Blanch herself is worthy of a detour. A former editor of Vogue’s Paris edition, she initially devoted her extravagant prose—as billowy and highly finished as the dresses she featured in the magazine—to women who abandoned convention and followed their passions to desert tents, silk lined harems, or the chambers of an upstart general. Among them: Isabel Burton and Isabelle Eberhardt in The Wilder Shores of Love, (1954) and the Empress Josephine in Pavilions of the Heart (1974). SouvenirsSouvenirs

For all the heavy breathing, her biographies were underpinned with research as sturdy as whalebone. In turning her attention to Imam Shamyl, Blanch, then living in Paris, was able to track down his descendents as well as still surviving Imperial Russian and Turkish sources. It was a prescient choice of subject. Reviving and enforcing the Prophet’s laws, and mounting a holy war for Allah against foreign conquest, Shamyl remains, in the Caucasus and elsewhere, a model of the warrior/imam.

More information about the Caucasus of Ali and Nino’s day came from Tom Reiss’s book The Orientalist, also praised by Theroux. Reiss tracks the twisting story of the pseudonymonous Said beginning with his birth in 1905 and his Baku childhood, son of a respected Jewish businessman and his Red Russian émigré wife, through his conversion to Islam and prolific career as Essad Bey, a journalist in Germany and the US who wrote on his negative experiences with Communism. The book concludes with Said/Bey/Nussimbaum's death as a protected but impoverished refugee in Mussolini’s Italy.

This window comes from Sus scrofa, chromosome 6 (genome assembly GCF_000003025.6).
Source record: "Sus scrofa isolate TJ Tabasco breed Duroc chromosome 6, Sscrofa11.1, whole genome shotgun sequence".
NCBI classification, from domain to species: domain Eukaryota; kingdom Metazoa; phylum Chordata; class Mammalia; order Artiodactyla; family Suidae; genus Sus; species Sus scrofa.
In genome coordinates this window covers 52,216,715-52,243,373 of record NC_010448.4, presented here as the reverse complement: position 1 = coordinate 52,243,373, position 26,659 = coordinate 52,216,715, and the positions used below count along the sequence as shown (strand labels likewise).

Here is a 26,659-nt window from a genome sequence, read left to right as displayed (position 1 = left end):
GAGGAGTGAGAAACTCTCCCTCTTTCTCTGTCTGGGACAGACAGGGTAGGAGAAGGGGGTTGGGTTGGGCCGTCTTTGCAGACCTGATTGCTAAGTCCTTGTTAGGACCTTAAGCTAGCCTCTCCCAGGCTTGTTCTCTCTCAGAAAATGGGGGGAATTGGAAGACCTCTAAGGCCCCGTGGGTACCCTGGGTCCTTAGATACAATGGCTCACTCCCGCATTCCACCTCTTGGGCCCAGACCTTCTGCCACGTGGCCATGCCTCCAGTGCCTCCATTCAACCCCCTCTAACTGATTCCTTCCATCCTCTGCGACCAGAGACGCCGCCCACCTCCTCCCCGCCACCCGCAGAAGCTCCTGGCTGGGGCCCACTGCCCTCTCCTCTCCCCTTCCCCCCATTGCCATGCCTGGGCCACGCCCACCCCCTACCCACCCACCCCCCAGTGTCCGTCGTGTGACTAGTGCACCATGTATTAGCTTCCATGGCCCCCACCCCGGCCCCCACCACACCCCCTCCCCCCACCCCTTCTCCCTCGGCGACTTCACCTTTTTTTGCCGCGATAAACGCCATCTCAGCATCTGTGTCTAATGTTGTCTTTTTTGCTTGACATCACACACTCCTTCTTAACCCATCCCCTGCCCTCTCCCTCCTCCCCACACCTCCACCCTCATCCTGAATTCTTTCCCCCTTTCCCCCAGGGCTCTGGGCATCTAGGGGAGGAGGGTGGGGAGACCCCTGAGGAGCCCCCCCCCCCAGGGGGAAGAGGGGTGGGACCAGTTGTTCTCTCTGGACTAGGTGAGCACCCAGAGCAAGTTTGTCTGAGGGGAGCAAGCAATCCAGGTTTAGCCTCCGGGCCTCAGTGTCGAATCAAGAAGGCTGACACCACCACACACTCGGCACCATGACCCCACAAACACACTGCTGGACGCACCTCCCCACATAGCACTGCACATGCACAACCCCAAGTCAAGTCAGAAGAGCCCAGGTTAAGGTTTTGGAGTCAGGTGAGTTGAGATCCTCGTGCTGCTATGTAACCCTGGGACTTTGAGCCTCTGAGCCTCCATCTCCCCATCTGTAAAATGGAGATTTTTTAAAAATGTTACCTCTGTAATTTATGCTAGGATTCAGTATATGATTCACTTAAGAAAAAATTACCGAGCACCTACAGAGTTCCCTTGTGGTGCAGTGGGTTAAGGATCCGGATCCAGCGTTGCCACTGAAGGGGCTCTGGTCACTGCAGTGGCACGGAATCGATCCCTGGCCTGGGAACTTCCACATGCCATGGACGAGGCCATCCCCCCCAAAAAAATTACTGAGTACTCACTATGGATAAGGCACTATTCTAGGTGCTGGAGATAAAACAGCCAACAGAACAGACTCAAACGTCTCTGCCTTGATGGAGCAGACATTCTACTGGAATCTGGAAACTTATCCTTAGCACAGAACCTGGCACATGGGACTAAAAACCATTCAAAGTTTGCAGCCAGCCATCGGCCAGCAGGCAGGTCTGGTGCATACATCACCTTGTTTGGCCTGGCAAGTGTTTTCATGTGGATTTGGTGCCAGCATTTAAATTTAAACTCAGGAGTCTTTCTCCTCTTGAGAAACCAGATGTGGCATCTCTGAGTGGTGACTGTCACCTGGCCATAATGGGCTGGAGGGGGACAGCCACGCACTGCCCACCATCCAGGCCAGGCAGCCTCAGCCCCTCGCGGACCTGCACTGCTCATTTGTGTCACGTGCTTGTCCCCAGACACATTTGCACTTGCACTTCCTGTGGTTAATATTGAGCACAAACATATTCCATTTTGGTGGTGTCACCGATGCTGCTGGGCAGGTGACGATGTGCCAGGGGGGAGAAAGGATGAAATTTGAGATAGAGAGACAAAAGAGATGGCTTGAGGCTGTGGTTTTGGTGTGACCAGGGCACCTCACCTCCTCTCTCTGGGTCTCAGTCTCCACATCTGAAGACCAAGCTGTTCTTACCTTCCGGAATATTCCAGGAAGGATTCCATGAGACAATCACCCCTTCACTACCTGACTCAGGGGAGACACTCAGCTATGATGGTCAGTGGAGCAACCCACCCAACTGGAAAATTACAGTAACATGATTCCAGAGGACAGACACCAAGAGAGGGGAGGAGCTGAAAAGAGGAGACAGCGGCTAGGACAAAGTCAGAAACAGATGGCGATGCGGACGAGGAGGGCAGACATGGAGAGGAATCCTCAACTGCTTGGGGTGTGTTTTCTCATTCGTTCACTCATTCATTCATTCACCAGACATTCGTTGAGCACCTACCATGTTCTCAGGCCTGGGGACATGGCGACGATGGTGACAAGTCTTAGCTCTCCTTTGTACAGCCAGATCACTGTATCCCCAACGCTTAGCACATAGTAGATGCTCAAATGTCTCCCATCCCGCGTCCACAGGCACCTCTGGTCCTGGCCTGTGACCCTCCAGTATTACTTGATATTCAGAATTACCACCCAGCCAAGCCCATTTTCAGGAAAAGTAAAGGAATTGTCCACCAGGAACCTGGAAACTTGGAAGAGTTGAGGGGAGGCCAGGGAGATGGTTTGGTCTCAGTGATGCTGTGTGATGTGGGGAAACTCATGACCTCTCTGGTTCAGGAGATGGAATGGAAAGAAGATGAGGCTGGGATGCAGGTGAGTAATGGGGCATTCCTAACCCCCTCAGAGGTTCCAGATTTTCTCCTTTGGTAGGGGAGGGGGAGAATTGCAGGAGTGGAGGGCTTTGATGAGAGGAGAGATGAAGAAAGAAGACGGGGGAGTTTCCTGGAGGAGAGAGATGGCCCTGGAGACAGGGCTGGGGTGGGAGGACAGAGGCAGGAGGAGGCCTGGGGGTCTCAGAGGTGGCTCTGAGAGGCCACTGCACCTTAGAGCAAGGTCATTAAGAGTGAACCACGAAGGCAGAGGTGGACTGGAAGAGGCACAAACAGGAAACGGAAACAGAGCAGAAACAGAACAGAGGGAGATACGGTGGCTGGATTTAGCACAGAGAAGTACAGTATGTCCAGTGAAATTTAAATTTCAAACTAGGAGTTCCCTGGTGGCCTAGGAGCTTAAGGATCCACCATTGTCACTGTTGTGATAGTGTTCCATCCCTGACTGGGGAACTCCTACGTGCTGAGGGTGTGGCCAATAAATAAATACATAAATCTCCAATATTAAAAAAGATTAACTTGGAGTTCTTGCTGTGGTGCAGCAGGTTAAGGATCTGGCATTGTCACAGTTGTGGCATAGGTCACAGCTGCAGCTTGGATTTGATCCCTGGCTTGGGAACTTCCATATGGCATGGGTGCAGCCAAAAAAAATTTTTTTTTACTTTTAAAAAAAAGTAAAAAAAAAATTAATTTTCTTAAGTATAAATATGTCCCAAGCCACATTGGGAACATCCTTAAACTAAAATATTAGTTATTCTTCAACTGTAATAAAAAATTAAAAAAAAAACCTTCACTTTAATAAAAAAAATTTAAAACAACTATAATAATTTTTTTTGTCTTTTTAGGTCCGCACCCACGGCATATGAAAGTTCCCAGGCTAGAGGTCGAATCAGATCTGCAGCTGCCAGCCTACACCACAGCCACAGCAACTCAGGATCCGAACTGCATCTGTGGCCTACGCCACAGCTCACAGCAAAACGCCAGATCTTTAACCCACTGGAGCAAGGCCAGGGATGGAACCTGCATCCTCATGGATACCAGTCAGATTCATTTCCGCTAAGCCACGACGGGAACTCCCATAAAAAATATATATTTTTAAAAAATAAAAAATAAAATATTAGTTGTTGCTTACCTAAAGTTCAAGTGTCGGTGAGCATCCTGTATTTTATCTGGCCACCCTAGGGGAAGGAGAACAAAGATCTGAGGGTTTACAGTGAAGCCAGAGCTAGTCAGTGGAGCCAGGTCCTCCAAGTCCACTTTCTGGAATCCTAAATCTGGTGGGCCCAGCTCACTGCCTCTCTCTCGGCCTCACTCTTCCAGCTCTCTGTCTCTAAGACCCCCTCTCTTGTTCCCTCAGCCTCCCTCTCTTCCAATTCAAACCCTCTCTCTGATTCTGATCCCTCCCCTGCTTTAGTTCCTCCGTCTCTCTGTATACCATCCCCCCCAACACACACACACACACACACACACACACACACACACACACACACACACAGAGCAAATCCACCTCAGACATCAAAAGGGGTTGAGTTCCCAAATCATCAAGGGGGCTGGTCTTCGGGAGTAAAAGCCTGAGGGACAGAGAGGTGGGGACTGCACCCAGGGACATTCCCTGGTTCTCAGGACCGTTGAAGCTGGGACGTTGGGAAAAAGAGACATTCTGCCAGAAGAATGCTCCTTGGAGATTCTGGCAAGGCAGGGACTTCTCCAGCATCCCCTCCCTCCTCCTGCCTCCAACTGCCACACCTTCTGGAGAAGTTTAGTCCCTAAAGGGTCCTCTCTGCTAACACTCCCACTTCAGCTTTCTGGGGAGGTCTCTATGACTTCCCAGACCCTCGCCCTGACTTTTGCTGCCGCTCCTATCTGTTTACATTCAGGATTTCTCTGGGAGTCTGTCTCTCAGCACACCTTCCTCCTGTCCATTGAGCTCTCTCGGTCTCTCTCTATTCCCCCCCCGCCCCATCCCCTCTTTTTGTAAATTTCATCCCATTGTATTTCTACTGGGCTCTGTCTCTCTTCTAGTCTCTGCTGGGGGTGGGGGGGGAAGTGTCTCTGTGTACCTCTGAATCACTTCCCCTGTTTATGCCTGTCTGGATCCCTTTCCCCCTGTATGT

For Reiss, Nussimbaum’s attempts to reconcile his sense of self with that of the world's serves as a window on European Jewish consciousness in the first third of the twentieth century. Quoting Disraeli and early pre-Zionist writers, he explores their frustration with the limits of assimilation in the West and a concomitant celebration of otherness, leading to an increasing identification with the East.

In the end, of course, none of Nussimbaum's identities offered protection against Hitler's decrees. Even as Essad Bey, Nussimbaum could no longer publish in Germany, his home since his teens. ‘Professional home’ may be a more accurate description. Emotionally, he seems to have felt himself an exile from the moment he entered Europe. In Ali and Nino he created a homeland for himself: vivid and romantic, beautiful and damned.

What is the color–palate of memory?  Hyper-saturated like the illuminations on a medieval manuscript? Soft and a little blurry like watercolors or pastels; or a mixture of high contrast and subtlety, some hard edges, some fuzzy one, like a black and white photograph or pen and ink drawing?